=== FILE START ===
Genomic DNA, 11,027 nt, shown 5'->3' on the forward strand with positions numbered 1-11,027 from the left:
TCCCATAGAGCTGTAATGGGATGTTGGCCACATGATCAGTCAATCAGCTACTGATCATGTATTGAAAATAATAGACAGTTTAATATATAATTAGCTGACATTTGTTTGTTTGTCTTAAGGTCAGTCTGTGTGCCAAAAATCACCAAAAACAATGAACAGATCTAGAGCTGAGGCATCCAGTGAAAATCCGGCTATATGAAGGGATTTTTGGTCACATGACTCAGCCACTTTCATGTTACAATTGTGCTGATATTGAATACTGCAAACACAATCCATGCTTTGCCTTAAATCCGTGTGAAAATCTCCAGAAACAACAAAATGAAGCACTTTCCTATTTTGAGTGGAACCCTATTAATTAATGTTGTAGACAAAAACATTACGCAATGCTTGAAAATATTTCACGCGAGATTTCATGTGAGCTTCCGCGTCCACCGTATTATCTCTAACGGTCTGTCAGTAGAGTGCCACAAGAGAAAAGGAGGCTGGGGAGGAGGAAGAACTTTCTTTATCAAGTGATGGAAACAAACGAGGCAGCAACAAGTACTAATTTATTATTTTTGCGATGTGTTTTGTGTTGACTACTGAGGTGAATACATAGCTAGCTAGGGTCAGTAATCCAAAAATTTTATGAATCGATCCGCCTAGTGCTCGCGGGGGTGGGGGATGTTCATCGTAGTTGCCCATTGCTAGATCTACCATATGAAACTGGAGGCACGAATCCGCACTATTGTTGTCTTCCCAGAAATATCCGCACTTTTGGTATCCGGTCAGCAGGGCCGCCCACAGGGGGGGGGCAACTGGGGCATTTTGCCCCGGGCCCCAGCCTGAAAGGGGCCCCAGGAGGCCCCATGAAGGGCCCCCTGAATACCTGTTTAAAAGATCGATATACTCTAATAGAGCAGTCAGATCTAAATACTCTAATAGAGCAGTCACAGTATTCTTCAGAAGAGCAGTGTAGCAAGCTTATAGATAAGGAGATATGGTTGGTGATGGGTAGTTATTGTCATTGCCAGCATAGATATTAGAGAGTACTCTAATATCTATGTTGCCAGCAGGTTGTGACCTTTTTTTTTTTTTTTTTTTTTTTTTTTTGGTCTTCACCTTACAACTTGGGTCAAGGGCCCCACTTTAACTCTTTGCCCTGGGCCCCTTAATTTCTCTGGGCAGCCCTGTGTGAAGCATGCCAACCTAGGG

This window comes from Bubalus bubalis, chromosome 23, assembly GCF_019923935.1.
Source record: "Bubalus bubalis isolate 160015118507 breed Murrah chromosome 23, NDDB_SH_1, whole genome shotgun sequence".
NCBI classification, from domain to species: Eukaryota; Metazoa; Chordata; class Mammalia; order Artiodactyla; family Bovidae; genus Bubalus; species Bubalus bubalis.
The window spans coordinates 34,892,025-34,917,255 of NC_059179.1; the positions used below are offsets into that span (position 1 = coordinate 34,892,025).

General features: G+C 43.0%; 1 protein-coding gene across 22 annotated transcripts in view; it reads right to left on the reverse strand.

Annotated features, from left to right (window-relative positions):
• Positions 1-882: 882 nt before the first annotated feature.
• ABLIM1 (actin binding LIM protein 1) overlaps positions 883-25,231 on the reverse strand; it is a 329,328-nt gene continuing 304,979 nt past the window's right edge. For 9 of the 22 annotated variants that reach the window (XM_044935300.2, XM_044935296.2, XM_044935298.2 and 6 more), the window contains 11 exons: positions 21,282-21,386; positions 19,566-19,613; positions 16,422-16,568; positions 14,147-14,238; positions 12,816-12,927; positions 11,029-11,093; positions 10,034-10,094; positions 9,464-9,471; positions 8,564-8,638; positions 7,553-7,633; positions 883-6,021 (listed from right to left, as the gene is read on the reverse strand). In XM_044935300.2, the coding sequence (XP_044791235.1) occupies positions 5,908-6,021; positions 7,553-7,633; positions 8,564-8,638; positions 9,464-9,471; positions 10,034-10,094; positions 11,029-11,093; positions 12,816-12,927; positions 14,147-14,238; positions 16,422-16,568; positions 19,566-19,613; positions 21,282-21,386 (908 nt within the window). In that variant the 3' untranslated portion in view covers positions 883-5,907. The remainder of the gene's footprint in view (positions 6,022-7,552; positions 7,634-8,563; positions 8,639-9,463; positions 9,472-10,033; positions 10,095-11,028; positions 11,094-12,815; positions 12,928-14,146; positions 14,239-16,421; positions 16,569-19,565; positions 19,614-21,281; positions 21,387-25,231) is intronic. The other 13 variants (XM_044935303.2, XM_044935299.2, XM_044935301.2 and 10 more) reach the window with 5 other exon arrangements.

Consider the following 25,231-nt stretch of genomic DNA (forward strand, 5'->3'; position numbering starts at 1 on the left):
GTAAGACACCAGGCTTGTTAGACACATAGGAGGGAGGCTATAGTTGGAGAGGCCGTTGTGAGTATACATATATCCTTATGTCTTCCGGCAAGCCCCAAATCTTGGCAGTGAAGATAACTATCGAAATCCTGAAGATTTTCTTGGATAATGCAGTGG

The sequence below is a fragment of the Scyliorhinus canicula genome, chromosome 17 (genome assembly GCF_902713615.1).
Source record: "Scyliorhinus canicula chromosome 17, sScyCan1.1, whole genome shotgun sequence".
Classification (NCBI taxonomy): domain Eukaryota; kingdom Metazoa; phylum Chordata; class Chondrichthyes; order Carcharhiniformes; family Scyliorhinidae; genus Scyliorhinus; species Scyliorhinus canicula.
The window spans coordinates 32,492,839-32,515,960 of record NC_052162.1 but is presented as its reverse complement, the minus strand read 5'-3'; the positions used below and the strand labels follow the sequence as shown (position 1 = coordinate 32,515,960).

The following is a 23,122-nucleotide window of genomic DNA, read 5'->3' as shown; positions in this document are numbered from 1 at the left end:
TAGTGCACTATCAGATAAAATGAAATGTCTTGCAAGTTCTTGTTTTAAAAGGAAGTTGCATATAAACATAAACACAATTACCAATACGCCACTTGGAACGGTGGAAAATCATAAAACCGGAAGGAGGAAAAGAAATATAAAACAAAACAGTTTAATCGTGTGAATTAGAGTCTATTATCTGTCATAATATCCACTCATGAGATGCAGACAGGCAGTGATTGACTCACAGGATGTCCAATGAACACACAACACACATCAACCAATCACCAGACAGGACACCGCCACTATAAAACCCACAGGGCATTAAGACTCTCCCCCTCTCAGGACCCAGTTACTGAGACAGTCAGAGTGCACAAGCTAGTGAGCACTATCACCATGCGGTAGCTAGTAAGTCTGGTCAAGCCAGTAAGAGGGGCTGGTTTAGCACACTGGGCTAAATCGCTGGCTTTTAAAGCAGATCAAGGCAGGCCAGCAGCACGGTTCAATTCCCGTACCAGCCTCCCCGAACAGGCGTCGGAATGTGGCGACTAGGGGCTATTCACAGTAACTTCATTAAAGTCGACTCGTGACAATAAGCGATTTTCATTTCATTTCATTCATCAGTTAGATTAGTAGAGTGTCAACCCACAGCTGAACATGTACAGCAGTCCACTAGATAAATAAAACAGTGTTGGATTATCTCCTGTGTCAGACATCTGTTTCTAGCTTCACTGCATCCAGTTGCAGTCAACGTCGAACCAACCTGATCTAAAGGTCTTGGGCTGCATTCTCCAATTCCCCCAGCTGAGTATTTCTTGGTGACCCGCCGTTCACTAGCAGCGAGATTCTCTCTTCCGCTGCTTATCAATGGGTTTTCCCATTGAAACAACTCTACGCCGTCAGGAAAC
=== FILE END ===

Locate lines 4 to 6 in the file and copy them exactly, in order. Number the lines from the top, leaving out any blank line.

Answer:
Source record: "Bubalus bubalis isolate 160015118507 breed Murrah chromosome 23, NDDB_SH_1, whole genome shotgun sequence".
NCBI classification, from domain to species: Eukaryota; Metazoa; Chordata; class Mammalia; order Artiodactyla; family Bovidae; genus Bubalus; species Bubalus bubalis.
The window spans coordinates 34,892,025-34,917,255 of NC_059179.1; the positions used below are offsets into that span (position 1 = coordinate 34,892,025).